According to the Centers for Disease Control and Prevention (CDC), over one million Americans suffer a slip and fall or trip and fall accident. Over 17,000 people in the US die every year because of injuries related to falls. Slip/trip accidents are responsible for more than forty-five percent of traumatic brain injuries. Nursing home residents account for more than twenty percent of all deaths from fall accidents.
Slip and fall accidents result from a loss of traction caused by substances such as water, wax or ice. In this type of accident, the victim usually falls backwards.
Trip and fall accidents occur when a foot that is moving forward suddenly encounters an unexpected obstacle or resistance. As a result, the victim typically falls forward.
In this article we’ll take a closer look at trip and fall accidents.
Trip and Fall Injuries
These types of accidents tend to produce a distinct set of injuries which include:
When falling, the arms are put out to break the impact. The head, however, continues to move towards the ground. This imparts force to the neck.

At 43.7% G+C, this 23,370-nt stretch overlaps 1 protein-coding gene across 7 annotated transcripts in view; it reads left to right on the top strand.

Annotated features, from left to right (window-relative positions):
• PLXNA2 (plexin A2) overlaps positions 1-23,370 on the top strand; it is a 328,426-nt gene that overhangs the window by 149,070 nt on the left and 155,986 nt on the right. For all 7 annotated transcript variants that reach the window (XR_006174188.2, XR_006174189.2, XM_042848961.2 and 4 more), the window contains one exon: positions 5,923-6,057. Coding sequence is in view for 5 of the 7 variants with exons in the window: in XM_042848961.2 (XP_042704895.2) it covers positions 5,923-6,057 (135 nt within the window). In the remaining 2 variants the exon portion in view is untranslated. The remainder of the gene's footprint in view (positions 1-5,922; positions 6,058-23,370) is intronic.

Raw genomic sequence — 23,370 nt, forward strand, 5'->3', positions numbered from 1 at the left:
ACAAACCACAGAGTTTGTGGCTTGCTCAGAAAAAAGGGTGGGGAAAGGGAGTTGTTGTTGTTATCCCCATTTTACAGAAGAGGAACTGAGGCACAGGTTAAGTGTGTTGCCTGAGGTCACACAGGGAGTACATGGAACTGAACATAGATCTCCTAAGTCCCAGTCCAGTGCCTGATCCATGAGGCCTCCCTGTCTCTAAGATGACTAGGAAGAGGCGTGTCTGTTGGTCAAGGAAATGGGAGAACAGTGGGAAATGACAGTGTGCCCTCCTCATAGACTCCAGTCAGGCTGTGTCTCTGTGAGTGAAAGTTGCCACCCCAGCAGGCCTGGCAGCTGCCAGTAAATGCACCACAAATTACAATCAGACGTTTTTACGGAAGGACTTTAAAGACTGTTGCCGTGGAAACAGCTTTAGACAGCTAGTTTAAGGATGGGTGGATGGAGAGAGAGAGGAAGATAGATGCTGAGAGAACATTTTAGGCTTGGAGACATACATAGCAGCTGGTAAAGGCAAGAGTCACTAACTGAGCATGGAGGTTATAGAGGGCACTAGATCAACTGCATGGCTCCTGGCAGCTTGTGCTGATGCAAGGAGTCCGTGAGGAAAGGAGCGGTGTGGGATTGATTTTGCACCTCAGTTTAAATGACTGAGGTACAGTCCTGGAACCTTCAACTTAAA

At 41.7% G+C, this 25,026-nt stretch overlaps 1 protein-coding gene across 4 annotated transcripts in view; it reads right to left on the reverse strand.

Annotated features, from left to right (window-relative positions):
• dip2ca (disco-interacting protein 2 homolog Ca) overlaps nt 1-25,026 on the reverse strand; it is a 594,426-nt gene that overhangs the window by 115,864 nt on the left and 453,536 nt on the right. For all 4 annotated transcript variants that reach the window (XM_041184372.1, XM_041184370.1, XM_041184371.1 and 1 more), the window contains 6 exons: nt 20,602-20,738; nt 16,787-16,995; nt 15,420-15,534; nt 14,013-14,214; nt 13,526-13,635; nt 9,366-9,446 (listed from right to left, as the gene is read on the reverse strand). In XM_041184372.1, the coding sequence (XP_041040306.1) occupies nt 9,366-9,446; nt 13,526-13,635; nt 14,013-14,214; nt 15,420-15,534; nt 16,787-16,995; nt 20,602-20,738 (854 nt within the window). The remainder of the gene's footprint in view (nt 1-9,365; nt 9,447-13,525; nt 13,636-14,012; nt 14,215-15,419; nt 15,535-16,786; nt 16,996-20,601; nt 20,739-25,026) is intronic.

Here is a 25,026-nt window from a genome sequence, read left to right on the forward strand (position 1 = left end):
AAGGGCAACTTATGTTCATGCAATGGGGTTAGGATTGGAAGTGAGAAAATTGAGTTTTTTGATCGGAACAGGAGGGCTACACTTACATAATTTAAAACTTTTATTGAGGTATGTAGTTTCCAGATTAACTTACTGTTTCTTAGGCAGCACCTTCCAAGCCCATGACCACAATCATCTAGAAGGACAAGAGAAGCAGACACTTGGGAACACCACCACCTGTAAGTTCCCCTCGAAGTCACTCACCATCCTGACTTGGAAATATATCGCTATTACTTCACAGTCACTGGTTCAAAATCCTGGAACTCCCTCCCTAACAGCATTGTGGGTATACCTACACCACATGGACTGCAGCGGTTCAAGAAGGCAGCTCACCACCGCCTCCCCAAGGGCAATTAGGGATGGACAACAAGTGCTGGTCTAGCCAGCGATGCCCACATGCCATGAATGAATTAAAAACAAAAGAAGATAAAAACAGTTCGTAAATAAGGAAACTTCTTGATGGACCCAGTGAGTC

Traumatic head injuries
Although these serious injuries are more common in slip and fall accidents, they may result from a trip and fall accident. One such instance may be a trip that occurs on a stairwell.
When a person falls forward, the arms are instinctively put out to break the fall. Limb fractures are often the result.
Trip and fall accidents often lead to foot and ankle injuries. This is particularly the case when the foot gets caught as the person falls over.
The hands tend to take the brunt of the force of impact in trip and fall accidents. So fall victims commonly experience broken finger bones.
Injuries involving the thumbs are common in trip and fall accidents. The force of the impact pushes the thumb backward behind the hand, resulting in damage to delicate tendons and ligaments.
Trip and Fall Scenarios
A number of conditions can result in trip and fall accidents, including:
- uneven or crumbling sidewalks
- items on the floor (e.g. fallen store merchandise)
- damaged, warped, buckled, or uneven flooring surfaces
- holes in carpets covering stairs
- potholes in a parking lot
- floor mats which curl up
The risk of tripping can be exacerbated by inadequate lighting and loose handrails.
In Pennsylvania, property owners have a responsibility to provide visitors or residents of the property with a reasonably safe environment. Under the theory of premises liability, property owners or occupants can be held responsible for injuries and accidents that happen on the property.
What to Do After a Trip and Fall Accident
- Seek medical treatment
- Report the incident to the appropriate person
- Take photos if possible
- Look for nearby security cameras
- Collect witness information
- Avoid making any statements until you have spoken to a qualified personal injury lawyer
- Contact your attorney